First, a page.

Synonyms for marktsteft or Related words with marktsteft

neusorg              wilhelmsdorf              ellhofen              ortrand              penkun              oldisleben              dischingen              kapsweyer              burladingen              leichlingen              altmannstein              goldkronach              sulzburg              remda              gersdorf              grosselfingen              abenberg              oberlungwitz              horhausen              stadtlengsfeld              berching              bisingen              thedinghausen              ostritz              ichenhausen              hartmannsdorf              treffurt              langewiesen              erftstadt              oberweser              kleinobringen              neubrunn              kemnath              freystadt              brensbach              dettighofen              fuldatal              kobern              leisnig              malchin              geraberg              immelborn              kipfenberg              hohenleuben              osterwieck              illingen              schrozberg              kappelrodeck              vatterode              mainbernheim             

Examples of "marktsteft"
The municipality borders on (from the north clockwise): Marktsteft, Obernbreit, Martinsheim, Oberickelsheim, Ochsenfurt, Frickenhausen am Main and Segnitz.
Albert Kesselring was born in Marktsteft, Bavaria, on 30 November 1885, the son of Carl Adolf Kesselring, a schoolmaster and town councillor, and his wife Rosina, who was born a Kesselring, being Carl's second cousin. Albert's early years were spent in Marktsteft, where relatives had operated a brewery since 1688.
Marktsteft is a town in the district of Kitzingen, in Bavaria, Germany. It is situated on the left bank of the Main, southwest of Kitzingen.
"Kesselring" (Edizioni Mursia, Milano, 2009) is a biography of Albert Kesselring, a German Luftwaffe general, during World War II. The general was born in november 30th 1885 in Marktsteft (German empire) and died in a sanatorium in Bad Nauheim in West Germany, on 16 July 1960 at the age of 74, following a heart attack. He was one of the most skillful and highly decorated commanders of Nazi Germany. The biography focuses on the general's military feats, his imprisonment and his participation to the Nuremberg trials(1946) as a witness, and to the trials in Venice (1947) as an accused. The structure of the biography is a historical-judiciary thriller, which is one of the characteristics that made this novel one of Vasco Ferretti's most relevant works. Author "Ovidio Dallera" in a review of "Kesselring" describes General Kesselring as a character who earned his notoriety unlike many historical characters who have obtained an undeserved 'fame'. Vasco Ferretti, has been the first historical researcher that has brought the acts of the process against Albert Kesselring in Italy, from the War Office in Kew (London), from which he also drew the book Vernichten. "Kesselring" by Vasco Ferretti isn't the only book regarding the general, since other writings about him could also be found, for example: Kesselring's own biography written by himself during his combat years, "Albert Kesselring" written by P. Paolo Battistelli and "Kesselring: the making of the Luftwaffe" written by Kenneth Macksey.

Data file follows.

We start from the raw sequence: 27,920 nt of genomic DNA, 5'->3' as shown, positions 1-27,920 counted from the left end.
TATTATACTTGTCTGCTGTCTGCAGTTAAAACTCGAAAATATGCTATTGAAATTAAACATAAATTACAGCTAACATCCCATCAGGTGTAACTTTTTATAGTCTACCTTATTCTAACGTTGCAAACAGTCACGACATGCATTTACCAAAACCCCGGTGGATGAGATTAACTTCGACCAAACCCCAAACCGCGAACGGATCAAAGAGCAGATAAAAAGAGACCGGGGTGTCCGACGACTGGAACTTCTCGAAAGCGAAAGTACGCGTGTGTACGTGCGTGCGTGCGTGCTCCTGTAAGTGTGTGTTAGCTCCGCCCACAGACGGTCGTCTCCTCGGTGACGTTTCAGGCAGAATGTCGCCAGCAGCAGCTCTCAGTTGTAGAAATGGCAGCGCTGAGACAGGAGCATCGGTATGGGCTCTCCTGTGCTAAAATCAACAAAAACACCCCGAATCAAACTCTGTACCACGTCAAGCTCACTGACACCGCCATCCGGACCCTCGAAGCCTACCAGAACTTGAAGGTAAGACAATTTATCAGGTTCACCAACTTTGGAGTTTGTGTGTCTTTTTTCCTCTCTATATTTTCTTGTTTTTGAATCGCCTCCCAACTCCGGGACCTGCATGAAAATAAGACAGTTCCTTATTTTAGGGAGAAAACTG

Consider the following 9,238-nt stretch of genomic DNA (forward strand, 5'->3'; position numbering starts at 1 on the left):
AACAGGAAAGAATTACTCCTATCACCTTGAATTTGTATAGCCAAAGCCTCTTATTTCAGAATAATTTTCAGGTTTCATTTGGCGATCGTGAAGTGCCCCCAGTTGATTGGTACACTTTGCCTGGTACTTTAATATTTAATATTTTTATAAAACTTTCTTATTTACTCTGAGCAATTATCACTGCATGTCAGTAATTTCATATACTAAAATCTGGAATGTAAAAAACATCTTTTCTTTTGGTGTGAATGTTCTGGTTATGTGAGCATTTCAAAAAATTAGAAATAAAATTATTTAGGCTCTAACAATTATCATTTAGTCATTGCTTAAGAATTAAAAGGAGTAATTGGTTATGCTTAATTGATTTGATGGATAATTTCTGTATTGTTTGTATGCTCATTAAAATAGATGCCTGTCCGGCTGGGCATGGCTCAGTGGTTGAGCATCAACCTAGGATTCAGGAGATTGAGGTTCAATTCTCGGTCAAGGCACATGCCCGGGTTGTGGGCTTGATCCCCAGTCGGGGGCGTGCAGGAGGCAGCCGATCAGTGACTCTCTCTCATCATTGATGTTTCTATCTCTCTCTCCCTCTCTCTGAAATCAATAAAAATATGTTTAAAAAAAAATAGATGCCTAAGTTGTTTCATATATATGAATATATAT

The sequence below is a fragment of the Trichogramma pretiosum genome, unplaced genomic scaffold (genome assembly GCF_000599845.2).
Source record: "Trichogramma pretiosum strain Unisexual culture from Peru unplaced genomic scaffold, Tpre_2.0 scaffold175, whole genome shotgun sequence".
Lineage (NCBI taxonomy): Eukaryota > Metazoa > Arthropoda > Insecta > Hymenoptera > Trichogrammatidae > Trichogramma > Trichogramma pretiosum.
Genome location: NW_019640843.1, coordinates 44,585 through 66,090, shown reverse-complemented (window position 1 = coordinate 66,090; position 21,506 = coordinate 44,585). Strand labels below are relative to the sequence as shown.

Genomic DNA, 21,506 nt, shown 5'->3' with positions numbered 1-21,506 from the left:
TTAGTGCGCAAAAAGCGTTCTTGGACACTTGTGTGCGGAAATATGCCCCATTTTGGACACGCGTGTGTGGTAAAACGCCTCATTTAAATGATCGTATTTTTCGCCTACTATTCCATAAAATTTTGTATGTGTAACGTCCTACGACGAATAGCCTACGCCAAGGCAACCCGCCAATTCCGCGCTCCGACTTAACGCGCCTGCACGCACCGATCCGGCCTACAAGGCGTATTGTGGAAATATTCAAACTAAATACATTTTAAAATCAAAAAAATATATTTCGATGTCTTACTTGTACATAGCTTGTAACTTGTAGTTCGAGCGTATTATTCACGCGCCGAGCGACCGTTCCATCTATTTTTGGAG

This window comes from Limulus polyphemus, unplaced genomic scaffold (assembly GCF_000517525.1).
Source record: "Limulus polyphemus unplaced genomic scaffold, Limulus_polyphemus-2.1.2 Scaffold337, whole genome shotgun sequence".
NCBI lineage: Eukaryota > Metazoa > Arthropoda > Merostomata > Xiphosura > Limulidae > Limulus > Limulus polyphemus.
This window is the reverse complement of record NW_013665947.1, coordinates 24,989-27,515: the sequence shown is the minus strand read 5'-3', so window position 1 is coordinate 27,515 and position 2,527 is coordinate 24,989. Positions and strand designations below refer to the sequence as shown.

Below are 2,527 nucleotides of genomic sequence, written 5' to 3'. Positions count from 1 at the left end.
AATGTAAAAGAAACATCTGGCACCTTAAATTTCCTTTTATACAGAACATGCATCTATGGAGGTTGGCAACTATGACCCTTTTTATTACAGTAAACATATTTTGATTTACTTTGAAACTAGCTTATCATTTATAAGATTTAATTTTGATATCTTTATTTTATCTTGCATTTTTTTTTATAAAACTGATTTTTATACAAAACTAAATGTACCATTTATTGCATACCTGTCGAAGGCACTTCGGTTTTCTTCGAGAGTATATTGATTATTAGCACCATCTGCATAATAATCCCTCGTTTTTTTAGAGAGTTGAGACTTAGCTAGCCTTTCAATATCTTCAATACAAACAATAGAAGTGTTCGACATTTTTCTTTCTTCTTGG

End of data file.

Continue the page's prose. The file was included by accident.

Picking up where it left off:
In 1871, the congregation, whose membership by this time had reached 100, elected Max Samfield to succeed Tuska. The son of a rabbi, he was born in 1846 in Marktsteft, Bavaria, and was ordained in Germany. He left for the United States in 1867 to be rabbi of B'nai Zion Congregation of Shreveport, Louisiana, where he served for four years. He had significant competition for the role at B'nai Israel, with at least ten rabbis applying. Samfield had, however, preached there the Sabbath before the election for rabbi, and was hired for a one-year term. A strong proponent of Reform Judaism, he was associated with Wise in founding the Union of American Hebrew Congregations (now Union for Reform Judaism), and under his leadership, B'nai Israel became one of its founding members in 1873. He was also president of the Board of Governors of Hebrew Union College (HUC) in Cincinnati, Ohio, and was supervisor of the Central Conference of American Rabbis. In 1875, he asked the congregation if he could abandon wearing the traditional head covering while leading the prayers; in response, the members resolved that "all" men would be required to remove their hats during services. He led the congregation to adopt the Reform movement's new "Union Prayer Book" in 1896, but resisted moving Sabbath services to Sunday. Like most Reform rabbis at that time, he was strongly anti-Zionist, writing that Zionism was "an abnormal eruption of perverted sentiment".